The one ‘incomplete’ song, The Blind Beggar, is a version of the 16th/17th century blackletter broadside The Rarest Ballad that Ever was Seen of the Blind Beggar of Bednall Green, sung here by Mary’s brother, Paddy Reilly.  As the original ballad ran to some 67 verses we can see that quite a bit of the story is now missing.  Mikeen McCarthy also sang the ballad and there is a fascinating track devoted to Mikeen telling how he would sell broadsides of his father’s version of the song.  It seems that, as late as the 1950s, Travellers would sell such sheets at rural fairs in Ireland.  Following his father’s death, people would ask Mikeen for the words to his father’s songs.  In the end Mikeen visited a printer, dictated the words to the printer, and then sold the sheets that the printer provided.  The songs included sentimental pieces, such as Smiling Through and There’s No Place Like Home, as well as more up-to-date songs like A Pub With No Beer and more traditional items such as Bessie of Ballentown Brae and The Bonny Bunch of Roses.  Packie Byrne once told me that he had seen sheets being sold in the 1930s, but I was unaware that the practice had gone on for so long in Ireland.

I said above that the song notes were extremely good.  They are, however, limited to the song texts and little is said about the tunes, some of which are really beautiful - Charming Blue Eyed Mary, Mowing the Hay and The Town of Linsborough for example.  Several of the tunes have been used to carry other songs.  There is an Alehouse uses a tune similar to one used by Packie Byrne for his version of The Holland HandkerchiefThe Half Crown’s tune resembles the one for Cod Liver Oil, Gum Shellac uses The Jolly Tinker tune, and both The Constant Farmer’s Son and Flowery Nolan are sung to Come All You Tramps and HawkersIf Ever You Go to Kilkenny has a tune that turns up in such songs as My Father Was Hung for Sheep Stealing and Kibosh the Cobbler, while Going to Clonakilty is based on She’ll Be Coming Round the Mountain (complete with a ty yi yippy chorus).  The bawdy Marie from Gippursland employs the same Scottish pipe tune that Scottish Travellers use for The False Knight Upon the Road and The Dingle Puck Goat is sung to The Bold Thady Quill.  The tune for The Rambling Candyman is, perhaps, best-known as The Hot Asphalt, and many English singers use the Phoenix Island tune for their song Go and Leave Me if You Wish It.

Some songs seem to be the exclusive property of the Traveller’s themselves.  ‘Rich’ Johnny Connors sings of the English Appleby Fair, a song that English gypsy Jasper Smith knew as a poem about Epsom Races, while ‘Pop’s’ Johnny Connors sings his own composition Gum Shellac, with its wonderful opening line, ‘ We are the travelling people like the Picts or Beaker Folk’.  Some history there!  Mary Delaney’s Going to Clonakilty the Other Day concerns a ‘small incident’ among Travellers, although the singer had forgotten just what the original incident was, though ‘Pop’s’ Johnny Connors’ Poor Old Man concerns a fight between Travellers that took place in the town of New Ross, Co Wexford.  Some Travellers described the fight as, ‘the second Battle of Aughrim’.  Rambling Candyman describes an event that occurred when the singer, ‘Rich’ Johnny Connors paid a visit to Scotland.  And this brings us to an interesting, and important point.  Travellers seem to have migrated frequently between England, Ireland and Scotland (not, of course, forgetting Wales).  The Brazil Family from Gloucestershire, for example, spent time in Ireland, as did the Stewarts of Blairgowrie.  And Irish Travellers have visited England and Scotland.  Travellers, be they English, Scottish or Irish, love to sing and tell tales, so, is it any wonder that songs, ballads and folktales from all over the place should be so well-known to such people.  Walter Pardon, the Norfolk singer, felt that some of his Irish songs had been brought to his part of the world by Irish labourers who were building a near-by canal.  This may well be the case.  But I would suggest that many songs and stories were also carried about, and passed on, by Travellers.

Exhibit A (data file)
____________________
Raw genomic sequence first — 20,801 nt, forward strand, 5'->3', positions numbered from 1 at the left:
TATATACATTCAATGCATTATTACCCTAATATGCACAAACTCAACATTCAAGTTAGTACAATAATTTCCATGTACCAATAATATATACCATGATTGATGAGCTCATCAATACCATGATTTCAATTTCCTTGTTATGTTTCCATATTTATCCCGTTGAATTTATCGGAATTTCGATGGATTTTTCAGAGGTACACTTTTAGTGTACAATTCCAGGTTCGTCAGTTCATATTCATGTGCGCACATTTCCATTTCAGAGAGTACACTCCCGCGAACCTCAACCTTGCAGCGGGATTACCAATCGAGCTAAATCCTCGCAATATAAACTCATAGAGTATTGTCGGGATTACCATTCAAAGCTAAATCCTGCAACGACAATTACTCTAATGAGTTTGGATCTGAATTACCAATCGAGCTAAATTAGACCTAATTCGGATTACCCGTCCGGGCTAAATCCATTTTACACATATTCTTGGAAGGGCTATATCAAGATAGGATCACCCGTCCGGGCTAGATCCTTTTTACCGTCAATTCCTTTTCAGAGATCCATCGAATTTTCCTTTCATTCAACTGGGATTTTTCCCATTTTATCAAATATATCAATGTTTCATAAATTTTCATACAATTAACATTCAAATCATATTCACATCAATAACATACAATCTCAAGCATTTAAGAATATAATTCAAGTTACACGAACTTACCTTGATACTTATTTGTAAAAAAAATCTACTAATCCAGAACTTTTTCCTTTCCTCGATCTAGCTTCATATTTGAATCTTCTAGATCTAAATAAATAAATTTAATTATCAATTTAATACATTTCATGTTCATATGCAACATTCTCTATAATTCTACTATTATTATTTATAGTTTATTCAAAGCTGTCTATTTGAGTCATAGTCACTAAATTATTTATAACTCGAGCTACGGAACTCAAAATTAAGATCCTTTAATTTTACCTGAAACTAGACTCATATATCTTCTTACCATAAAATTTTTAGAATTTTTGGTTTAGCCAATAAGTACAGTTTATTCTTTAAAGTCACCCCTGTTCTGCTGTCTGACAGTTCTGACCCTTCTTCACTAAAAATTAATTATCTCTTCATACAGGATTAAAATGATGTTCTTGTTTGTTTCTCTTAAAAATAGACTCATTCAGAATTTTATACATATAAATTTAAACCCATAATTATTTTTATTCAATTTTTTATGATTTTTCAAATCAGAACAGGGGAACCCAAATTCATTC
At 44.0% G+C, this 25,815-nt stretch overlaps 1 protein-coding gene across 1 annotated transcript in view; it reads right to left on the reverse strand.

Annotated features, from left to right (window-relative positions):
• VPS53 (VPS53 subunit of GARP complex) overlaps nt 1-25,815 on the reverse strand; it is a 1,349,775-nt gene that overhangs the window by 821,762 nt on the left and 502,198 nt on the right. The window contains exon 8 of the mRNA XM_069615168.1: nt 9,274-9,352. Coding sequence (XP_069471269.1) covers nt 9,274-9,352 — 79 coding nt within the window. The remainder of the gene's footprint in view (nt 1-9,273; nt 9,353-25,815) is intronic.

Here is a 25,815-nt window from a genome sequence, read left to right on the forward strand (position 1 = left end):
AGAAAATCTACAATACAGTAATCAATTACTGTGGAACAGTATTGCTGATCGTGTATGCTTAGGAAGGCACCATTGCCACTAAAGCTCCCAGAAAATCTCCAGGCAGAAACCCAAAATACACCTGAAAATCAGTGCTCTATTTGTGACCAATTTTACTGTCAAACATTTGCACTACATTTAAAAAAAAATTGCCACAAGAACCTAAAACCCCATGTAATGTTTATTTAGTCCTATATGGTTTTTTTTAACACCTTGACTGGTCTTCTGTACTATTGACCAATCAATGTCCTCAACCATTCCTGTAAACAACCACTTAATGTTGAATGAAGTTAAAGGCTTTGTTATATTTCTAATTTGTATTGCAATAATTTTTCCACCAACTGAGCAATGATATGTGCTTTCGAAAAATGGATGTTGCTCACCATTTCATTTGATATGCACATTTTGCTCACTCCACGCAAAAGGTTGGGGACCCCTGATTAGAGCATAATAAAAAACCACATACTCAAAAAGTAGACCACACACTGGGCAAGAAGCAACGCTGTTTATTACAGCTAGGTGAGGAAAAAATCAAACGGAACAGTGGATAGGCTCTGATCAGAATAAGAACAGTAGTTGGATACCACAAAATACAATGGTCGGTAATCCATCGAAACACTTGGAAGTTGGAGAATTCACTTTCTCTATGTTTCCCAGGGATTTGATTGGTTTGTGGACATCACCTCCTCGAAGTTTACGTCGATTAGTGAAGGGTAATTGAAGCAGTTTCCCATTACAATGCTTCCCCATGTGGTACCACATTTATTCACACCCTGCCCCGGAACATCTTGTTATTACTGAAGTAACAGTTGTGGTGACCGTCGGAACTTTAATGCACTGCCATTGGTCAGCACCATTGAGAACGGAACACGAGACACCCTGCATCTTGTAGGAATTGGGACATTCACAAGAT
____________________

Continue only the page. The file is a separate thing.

According to Jim and Pat, ‘These CDs are not intended to be an academic study of Traveller’s repertoires but are for the enlightenment and enjoyment of those interested in traditional songs and singers.’  Fair enough.  But I bet that, over the years, the academics will be getting as much enjoyment from these recordings as will the rest of us.  Jim and Pat now have a large collection of recordings.  From Puck to Appleby is only the tip of the iceberg.  Is there any chance that there will be follow-up CDs?  I certainly hope so.

Mike Yates - 12.3.03